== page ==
Reporting Rhea Hughes
Pennsylvania has a plethora of destinations perfect for creating lasting memories for years to come. Skip the standard road trip and venture out on the most beautiful drives the city has to offer. A new adventure out of the city may be your ticket to much-needed relaxation, so grab the camera and hop in the car.
I-95 to Route 1
1001 Longwood Rd.
Kennet Square, PA 19348
Distance: 32 miles one-way
Price: $18 adults/$8 children/students 5-22 years old/children younger than 4 free
Hours: Mon to Sun – 9 a.m. to 6 p.m.
Traveling along Historic Route 1, the oldest highway on the East Coast, you will succumb to the lovely green open spaces on your way to Longwood Gardens. Longwood boasts 1,000+ stunning acres of overwhelming beauty for you to take a stroll through and admire. With tons of well-maintained indoor and outdoor gardens, you will never want to leave this magical place. Included with your entrance fee are fountain shows, elaborate indoor displays, and access to the various immaculate outdoor gardens and foot paths. Food and entertainment available throughout the facilities, but you are welcome to use the picnic facilities (which include charcoal grills) for free.
I-95 to Route 232 North in New Hope
Philadelphia, PA 19115
Distance: 37 miles one-way
Charming New Hope is a trendy little town located only 40 miles from Philadelphia. The drive to New Hope will take you along country roads, through farmland and even over a covered bridge or two. You will take in the scenery along the banks of the Delaware River before embarking on a relaxing day of browsing antiques, enjoying a meal at one of the many unique restaurants, or even hopping on the historical steam locomotive for a great photo opportunity. Stop at 100-year-old Pennypack Park along the way for a scenic picnic along the slow-moving riverfront.
I-76 to Route 30 to Lancaster County
Lancaster County, PA
Distance: 60 miles one-way
Take a drive toward Lancaster along one of the most picturesque routes in Pennsylvania. Stop at shops along the way to browse antiques, experience the Amish culture, tour a museum, or enjoy some good old fashioned Pennsylvania Dutch food. Traveling primarily on Route 78 out of the city, you will pass through rolling green hills and sprawling farmlands. Keep in mind you may need to share the road with a native Amish traveler in a horse drawn buggy, so go easy over hills. Along Route 222, you will be pleasantly surprised with the choices where you may stretch your legs while you explore Lancaster County.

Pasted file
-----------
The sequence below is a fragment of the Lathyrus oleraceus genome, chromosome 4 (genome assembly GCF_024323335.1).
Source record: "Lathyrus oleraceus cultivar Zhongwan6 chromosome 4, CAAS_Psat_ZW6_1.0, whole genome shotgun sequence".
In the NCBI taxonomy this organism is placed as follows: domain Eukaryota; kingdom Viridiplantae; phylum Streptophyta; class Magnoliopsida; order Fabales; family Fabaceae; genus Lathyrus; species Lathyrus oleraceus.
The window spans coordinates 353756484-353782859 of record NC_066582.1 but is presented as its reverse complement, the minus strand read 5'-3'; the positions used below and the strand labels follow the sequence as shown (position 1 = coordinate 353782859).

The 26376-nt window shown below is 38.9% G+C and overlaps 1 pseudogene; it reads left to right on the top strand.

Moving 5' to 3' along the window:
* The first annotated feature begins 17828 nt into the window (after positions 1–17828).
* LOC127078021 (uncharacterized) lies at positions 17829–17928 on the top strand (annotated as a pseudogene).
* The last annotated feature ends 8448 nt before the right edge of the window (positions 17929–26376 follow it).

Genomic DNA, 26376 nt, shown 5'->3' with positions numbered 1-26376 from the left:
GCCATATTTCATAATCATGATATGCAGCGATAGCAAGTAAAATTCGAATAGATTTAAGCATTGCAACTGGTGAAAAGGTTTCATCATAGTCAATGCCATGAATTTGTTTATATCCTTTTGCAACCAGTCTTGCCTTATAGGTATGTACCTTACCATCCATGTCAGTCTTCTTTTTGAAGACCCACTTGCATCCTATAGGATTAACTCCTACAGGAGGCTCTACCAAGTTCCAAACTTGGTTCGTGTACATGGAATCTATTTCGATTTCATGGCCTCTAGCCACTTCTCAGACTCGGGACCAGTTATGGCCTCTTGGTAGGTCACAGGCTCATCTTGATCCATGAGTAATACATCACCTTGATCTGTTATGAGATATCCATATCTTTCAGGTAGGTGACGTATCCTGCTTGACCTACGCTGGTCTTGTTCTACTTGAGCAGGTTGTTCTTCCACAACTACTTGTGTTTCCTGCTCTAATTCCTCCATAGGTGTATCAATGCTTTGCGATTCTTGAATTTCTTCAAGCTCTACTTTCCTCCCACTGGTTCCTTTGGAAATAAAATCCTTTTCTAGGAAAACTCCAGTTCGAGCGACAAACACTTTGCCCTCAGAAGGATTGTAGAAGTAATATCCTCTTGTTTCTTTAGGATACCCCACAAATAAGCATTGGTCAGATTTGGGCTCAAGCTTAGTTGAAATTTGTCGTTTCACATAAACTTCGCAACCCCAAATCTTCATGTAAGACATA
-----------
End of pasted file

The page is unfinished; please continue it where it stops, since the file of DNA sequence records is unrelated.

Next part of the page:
Route 309 to Bethlehem
Distance: 52 miles one-way
Historic Downtown Bethlehem is a quaint, artistic town known for its historical sites, fabulous food and classic beauty. Located approximately 60 miles from Philadelphia, Bethlehem is nestled in the Lehigh Valley and is rich in history. Cruising through Quakertown and its back roads, you will find heavily wooded views along creeks and streams which define country roads. Known as “The Christmas City,” Bethlehem will provide a lovely roadtrip destination for you and your family. Area events include Musikfest and the Blueberry Festival.
Kelly Drive to Lincoln Drive
Distance: roughly 20 miles one-way
If you are considering a scenic drive with no particular destination, Kelly Drive will wind you through the hills along the Schuylkill River for four miles of fun and a chance to sneak a peek at Boathouse Row. Once you connect with Lincoln Drive, expect smooth sailing, relaxing open roads with mature landscapes and wooded areas on both sides of your drive. At Wissahickon Memorial Bridge, gaze upon the scenery as you drive through Fairmount Park, a great place to take a break from the car and walk the trails. This is the perfect Sunday cruise out of the city.
Leslie Gerhart is an artist, photographer and social butterfly who hands her hands in every creative task she can. Having a young son, she is always on the prowl for an exciting adventure or new idea to try on a tight budget. She uses her unique perspective to seek out cost effective ways to change up the routine and break out of the normal day to day monotony. Her work can be found at Examiner.com.